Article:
Total eclipse of the Sun: When is next total solar eclipse?

A solar eclipse occurs when the Moon gets between Earth and the Sun and the satellite casting a shadow over Earth. A solar eclipse can only take place during a New Moon phase, when the Moon passes directly between the sun and Earth and its shadows fall upon the surface of the Earth.

Whether this alignment produces a total solar eclipse, a partial solar eclipse or an annular solar eclipse depends on several factors.

The fact that an eclipse can occur at all is a due to a serendipity of celestial mechanics.

Since the Moon formed about 4.5 billion years ago, it has been gradually moving away from Earth (by 4cm (1.6 inches) annually.

The Moon can consequently appear to be the perfect distance to seem to be the same size as the Sun and therefore block it out.

When is the next solar eclipse?

The next total solar eclipse will occur on August 12, 2026 and will be visible from North America and Europe.

The total eclipse will pass over the Arctic, Greenland, Iceland, Atlantic Ocean and northern Spain.

The points of greatest duration and greatest eclipse will be just 31 miles (50km) off the western coast of Iceland where the totality will last 2 minutes 18 seconds.

This will be the first total eclipse visible in Iceland since June 1954 and the only one to occur in the 21st century, with the next such event arriving in 2196.

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What is a total solar eclipse?

The sun’s 864,000-mile diameter is 400 times greater than the Moon, measuring approximately 2,160 miles across.

But the Moon also happens to be around 400 times closer to Earth than the Sun.

So when the orbital planes intersect and the distances align favourably, the New Moon can completely blot out the disk of the Sun.

On average, a total eclipse occurs somewhere on Earth about every 18 months.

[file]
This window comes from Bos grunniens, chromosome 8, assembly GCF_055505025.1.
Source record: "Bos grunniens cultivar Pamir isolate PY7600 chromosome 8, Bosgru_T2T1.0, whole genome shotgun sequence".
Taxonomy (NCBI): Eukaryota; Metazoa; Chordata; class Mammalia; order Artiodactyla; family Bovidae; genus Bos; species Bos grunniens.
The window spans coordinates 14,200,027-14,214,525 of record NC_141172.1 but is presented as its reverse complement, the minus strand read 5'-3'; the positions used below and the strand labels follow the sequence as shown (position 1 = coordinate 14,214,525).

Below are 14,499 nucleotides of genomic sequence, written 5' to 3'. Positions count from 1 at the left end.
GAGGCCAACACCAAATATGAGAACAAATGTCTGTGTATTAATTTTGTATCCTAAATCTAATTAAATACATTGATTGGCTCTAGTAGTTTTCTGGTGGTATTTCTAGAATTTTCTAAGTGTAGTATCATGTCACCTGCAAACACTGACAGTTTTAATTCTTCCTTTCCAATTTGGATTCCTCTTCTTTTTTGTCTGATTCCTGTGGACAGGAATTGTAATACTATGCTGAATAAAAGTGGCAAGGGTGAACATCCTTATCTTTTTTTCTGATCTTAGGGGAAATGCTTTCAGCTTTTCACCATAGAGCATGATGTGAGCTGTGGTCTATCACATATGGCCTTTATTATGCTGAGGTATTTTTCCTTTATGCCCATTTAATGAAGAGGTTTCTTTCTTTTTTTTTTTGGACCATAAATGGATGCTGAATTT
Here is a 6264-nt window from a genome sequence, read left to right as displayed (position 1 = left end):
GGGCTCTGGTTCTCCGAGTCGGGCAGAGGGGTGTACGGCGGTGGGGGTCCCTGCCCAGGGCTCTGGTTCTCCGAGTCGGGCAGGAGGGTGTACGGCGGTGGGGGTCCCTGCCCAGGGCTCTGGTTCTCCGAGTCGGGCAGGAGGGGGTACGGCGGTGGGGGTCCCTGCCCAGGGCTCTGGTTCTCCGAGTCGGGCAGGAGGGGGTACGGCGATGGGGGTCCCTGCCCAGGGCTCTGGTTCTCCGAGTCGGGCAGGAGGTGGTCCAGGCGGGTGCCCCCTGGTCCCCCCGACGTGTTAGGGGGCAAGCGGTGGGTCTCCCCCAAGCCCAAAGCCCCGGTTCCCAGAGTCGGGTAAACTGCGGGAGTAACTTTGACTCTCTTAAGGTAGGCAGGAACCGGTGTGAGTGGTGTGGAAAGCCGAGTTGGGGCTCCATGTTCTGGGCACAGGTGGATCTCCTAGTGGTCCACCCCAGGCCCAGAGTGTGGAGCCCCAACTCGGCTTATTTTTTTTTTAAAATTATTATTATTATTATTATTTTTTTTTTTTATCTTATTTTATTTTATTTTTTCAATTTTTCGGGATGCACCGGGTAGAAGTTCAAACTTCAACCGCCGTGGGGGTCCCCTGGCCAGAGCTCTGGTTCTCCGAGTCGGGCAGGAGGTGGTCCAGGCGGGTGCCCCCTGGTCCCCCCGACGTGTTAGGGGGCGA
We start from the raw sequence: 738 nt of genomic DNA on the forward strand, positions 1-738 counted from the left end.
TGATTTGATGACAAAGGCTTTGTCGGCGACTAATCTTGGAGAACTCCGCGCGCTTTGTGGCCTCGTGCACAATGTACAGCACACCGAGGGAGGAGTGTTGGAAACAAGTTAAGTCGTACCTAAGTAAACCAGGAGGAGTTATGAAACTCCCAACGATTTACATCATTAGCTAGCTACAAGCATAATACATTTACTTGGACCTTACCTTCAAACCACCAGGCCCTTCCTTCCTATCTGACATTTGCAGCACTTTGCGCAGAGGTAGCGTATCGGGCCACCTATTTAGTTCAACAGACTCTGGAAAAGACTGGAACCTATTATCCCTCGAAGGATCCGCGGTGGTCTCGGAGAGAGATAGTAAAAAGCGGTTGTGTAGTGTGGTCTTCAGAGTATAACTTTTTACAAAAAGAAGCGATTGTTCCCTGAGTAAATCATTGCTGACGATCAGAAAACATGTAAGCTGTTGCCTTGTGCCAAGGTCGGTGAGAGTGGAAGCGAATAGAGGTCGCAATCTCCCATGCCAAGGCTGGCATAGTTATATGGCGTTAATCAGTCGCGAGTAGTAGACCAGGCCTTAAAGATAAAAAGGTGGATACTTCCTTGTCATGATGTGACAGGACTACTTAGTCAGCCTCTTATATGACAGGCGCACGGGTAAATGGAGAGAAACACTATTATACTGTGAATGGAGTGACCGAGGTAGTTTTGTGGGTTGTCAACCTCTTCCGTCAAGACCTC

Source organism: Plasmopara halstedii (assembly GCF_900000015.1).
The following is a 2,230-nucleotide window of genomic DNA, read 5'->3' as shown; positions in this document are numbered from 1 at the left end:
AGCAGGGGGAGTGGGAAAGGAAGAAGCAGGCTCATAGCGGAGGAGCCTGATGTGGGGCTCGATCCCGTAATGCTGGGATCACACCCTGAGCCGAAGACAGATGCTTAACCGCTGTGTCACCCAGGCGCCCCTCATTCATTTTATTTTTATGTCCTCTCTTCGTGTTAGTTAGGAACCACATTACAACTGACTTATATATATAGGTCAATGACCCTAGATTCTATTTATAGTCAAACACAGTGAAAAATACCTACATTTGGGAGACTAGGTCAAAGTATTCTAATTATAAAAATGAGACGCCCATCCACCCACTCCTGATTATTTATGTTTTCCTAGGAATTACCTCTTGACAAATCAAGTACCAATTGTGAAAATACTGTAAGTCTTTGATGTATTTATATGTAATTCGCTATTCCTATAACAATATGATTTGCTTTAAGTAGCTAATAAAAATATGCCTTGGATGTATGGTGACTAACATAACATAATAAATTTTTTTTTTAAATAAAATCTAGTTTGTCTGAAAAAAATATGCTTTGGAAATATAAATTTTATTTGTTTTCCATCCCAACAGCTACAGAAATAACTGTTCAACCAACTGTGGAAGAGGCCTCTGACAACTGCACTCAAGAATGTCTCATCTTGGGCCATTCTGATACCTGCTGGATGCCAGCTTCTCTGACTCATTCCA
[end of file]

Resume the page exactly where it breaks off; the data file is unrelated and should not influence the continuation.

There are actually two types of shadows: the umbra is that part of the shadow where all sunlight is blocked out.

The umbra takes the shape of a dark, slender cone and is surrounded by the penumbra, a lighter, funnel-shaped shadow from which sunlight is partially obscured.

During a total solar eclipse, the Moon casts its umbra upon Earth’s surface; that shadow can sweep a third of the way around the world in only a few hours.

People fortunate enough to be positioned in the direct path of the umbra will see the Sun’s disk diminish into a crescent as the Moon’s dark shadow rushes toward them across the landscape.

During the brief period of totality, the beautiful corona — the outer atmosphere of the star — is revealed.

Totality may last as long as seven minutes 31 seconds, although most total eclipses are often much shorter.

What is a partial solar eclipse?

A partial solar eclipse occurs when only the penumbra (the partial shadow) passes overhead.

In these circumstances, a part of the Sun always remains in view during the eclipse.

How much of the Sun remains visible depends on the specific circumstances.

The penumbra usually gives just a glancing blow to Earth over the polar regions; in such cases, areas far away from the poles but still within the zone of the penumbra might not see much more than a small section of the Sun hidden by the Moon.

In a different scenario, those positioned within a couple of thousand miles of the path of a total eclipse will witness a partial eclipse.

The closer to the path of totality, the greater the solar obscuration.

Those positioned just outside of the path of the total eclipse will see the Sun wane to a narrow crescent, then thicken again as the shadow passes by.

What is an annular solar eclipse?

An annular eclipse is far different from a total one.

The sky will darken to an odd twilight hue, with much of the Sun still visible.

The maximum duration for an annular eclipse is 12 minutes 30 seconds.

An annular solar eclipse is similar to a total eclipse, with the Moon appearing to pass centrally across the Sun.

The difference is, the Moon is too small to completely cover the disk of the Sun.

Because the Moon circles Earth in an elliptical orbit, its distance from Earth can vary from 221,457 miles to 252,712 miles.

But the dark shadow cone of the Moon’s umbra can extend out for no longer than 235,700 miles – less than the Moon’s average distance from Earth.

So if the Moon is at some greater distance, the tip of the umbra does not reach Earth.

During such an eclipse, the antumbra, a theoretical continuation of the umbra, reaches the ground, and anyone situated within it can look up past either side of the umbra and see an annulus, or “ring of fire” around the Moon.

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